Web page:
Black Rock is one of those special fisheries that a lot of anglers take for granted. With so many species on offer and located in the northern part of Port Phillip Bay, Black Rock is one of Melbourne's top sports fishing venue.
With large numbers of snapper and salmon the main targets, along with squid, flathead and whiting just to name a few, it isn't hard to see why this is a popular fishing destination all year around.
Some of the best fishing is in the winter months when large schools of salmon and pinkies inhabit the reefs and patrol the water in search of food and shelter.
When the salmon are on top, it can be some of the best fun you could have with a rod and reel.
Pinkie snapper can be caught cast after cast and it is not uncommon to catch in excess of 50+ fish in a session, especially on those cold and icy winter mornings.
Light 2-4kg spin outfits spooled with 6lb braid for the light stuff. And 3-6kg outfits with a bit heavier braid like 10lb are the two ideal outfits used when sportfishing the inshore reefs around Black Rock. An 8lb+ leader is a must as there are plenty of rocks and reef for pinkes, salmon and bigger snapper to rub you off on.
Bait fishers love to fish light with a small running ball sinker on some 15-20lb leader with a single 3/0 Octopus hook. Keeping it simple is the best way to fish.
If the salmon are on top or located on the sounder, trolling metal slugs is a deadly method and is a very good way to search and find fish if they can't be visually seen on the surface.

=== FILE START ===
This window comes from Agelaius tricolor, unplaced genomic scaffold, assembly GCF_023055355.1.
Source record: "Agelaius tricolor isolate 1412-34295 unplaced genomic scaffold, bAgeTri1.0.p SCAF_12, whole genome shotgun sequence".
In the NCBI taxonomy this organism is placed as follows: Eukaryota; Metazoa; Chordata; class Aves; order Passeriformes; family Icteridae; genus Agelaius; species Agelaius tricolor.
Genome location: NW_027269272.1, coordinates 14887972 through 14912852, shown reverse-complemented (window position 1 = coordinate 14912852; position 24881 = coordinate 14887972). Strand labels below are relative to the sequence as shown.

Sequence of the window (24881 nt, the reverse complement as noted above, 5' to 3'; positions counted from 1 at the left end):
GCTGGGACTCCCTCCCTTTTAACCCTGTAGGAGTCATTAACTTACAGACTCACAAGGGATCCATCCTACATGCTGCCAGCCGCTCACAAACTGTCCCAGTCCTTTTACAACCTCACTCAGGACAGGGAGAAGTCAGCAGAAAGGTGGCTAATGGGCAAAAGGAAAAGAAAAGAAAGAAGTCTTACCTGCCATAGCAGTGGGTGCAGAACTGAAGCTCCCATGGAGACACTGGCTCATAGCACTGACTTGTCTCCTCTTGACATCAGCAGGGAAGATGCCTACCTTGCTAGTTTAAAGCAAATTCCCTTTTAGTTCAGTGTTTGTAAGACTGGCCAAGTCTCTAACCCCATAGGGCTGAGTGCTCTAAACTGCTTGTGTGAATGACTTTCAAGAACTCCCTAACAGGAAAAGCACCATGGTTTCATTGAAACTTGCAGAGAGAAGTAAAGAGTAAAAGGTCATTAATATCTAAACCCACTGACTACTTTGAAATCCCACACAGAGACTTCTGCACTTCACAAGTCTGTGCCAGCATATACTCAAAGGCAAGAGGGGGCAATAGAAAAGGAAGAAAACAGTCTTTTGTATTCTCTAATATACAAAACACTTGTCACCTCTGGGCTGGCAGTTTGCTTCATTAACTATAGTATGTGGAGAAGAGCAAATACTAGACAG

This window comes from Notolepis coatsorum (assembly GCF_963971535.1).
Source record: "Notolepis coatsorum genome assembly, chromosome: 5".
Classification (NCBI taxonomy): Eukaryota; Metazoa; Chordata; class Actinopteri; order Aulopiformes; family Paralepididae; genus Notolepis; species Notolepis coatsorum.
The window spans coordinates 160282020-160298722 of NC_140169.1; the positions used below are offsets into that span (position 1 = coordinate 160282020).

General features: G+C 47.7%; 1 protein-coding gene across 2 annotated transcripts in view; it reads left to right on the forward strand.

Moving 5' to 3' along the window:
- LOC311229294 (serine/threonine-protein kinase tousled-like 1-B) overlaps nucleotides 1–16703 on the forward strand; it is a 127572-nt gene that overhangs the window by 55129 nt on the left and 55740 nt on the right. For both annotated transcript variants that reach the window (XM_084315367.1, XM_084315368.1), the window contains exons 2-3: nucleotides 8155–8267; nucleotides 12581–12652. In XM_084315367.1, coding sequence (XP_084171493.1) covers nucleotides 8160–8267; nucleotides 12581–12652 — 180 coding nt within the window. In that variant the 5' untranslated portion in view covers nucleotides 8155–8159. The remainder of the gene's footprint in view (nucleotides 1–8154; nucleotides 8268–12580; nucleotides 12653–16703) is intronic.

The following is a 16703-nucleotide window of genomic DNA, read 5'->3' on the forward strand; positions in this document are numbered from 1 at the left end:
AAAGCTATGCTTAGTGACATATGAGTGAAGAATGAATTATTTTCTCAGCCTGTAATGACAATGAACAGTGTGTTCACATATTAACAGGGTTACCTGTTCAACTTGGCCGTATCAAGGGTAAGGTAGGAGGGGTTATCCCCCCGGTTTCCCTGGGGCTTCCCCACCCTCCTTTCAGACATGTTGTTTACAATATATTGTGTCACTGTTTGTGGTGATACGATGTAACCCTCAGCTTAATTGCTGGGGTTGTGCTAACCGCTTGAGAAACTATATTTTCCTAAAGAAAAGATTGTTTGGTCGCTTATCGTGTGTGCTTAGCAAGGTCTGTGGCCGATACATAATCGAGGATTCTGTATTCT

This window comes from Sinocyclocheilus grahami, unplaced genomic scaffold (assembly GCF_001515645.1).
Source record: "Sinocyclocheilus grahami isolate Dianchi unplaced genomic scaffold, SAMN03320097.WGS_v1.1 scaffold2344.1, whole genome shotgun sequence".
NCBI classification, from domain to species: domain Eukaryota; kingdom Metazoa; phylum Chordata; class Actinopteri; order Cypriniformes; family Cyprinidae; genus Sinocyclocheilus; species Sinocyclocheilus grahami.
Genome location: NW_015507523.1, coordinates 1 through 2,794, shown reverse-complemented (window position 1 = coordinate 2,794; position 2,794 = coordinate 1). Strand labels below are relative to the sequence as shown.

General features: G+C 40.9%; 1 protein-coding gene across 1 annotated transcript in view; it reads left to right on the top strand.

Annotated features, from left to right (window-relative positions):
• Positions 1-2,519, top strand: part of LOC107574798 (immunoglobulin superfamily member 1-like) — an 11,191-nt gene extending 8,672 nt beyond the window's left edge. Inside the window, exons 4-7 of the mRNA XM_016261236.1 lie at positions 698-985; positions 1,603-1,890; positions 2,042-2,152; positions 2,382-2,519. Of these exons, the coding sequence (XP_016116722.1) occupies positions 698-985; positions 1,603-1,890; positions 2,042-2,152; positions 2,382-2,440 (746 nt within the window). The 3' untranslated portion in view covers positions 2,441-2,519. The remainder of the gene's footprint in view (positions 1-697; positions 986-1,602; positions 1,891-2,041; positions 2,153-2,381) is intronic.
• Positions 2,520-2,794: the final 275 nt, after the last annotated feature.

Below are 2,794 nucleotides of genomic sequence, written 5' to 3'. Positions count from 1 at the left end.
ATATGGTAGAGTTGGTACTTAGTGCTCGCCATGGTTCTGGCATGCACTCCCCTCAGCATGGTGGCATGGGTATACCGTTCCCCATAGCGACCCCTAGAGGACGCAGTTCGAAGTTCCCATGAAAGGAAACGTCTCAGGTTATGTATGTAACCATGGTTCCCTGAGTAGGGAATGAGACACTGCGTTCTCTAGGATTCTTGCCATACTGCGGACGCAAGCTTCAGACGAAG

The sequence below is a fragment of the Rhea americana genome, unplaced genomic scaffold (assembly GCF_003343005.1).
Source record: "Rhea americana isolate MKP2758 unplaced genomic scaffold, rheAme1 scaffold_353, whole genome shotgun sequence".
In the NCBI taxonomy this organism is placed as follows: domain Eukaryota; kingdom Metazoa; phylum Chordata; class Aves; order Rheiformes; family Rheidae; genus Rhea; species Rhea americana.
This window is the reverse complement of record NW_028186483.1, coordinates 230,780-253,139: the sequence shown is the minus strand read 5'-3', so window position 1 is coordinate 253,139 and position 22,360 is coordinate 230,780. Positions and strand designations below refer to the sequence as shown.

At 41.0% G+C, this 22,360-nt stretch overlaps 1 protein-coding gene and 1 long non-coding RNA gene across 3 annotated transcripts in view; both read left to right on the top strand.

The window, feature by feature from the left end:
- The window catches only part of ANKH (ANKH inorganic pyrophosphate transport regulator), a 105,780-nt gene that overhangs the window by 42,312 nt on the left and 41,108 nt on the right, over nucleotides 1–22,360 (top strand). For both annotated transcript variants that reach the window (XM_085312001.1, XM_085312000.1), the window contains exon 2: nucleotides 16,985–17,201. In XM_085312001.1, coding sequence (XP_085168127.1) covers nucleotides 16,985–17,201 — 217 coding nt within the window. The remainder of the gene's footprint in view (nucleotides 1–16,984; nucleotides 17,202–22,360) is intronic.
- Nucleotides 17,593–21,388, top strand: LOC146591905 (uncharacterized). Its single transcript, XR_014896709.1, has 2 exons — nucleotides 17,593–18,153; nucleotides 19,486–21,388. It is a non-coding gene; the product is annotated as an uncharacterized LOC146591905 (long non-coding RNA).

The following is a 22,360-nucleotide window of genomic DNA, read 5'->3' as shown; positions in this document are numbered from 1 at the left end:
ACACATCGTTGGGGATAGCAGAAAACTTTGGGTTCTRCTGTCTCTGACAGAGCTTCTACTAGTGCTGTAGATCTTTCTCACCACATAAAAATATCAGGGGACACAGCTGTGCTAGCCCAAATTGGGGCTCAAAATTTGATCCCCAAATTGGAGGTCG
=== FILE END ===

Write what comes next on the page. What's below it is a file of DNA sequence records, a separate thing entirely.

Small soft plastic stickbaits such as 70mm and 85mm Squidgy Flickbaits, 3" Berkley Power Minnows, and Gulp Minnows and Jerk Shads are a popular choice and a go-to lure for most anglers who prefer to fish plastics.
My favourite for this area, and for pinkie snapper, is the old trusty pearl watermelon 3” Power Minnow. This particular plastic has stood the tests of time and is the pioneer pinkie on plastic lures in Victoria.
Drifting in 3-10m of water and using your sounder is essential in the shallows. Drifting covers a lot more area and makes it easier for you to find the fish, rather than anchoring up and casting lures.
If you see a school of salmon on the surface, do not troll through them. Cut the motor short of them and cast into them. This will stop the salmon from spooking and going down deep, making them hard to locate again.
Make sure you are up to date with the latest rules and regulations, especially with size and bag limits. This area is a haven for small and undersized fish and at times is a nursery. The last thing you want to do after an enjoyable day on the water is get back to the ramp to be greeted by a Fisheries Officer and getting a fine for not understanding what is right or wrong.
Use your GPS and sounder if you have one to sound up schools of snapper and keep drifting over that area where you have marked fish up. The most frustrating thing is to do a drift and catch some fish then try to find that same patch of fish next time. At least if you mark it, you can keep catching fish and do the same drift time after time.Reads: 5616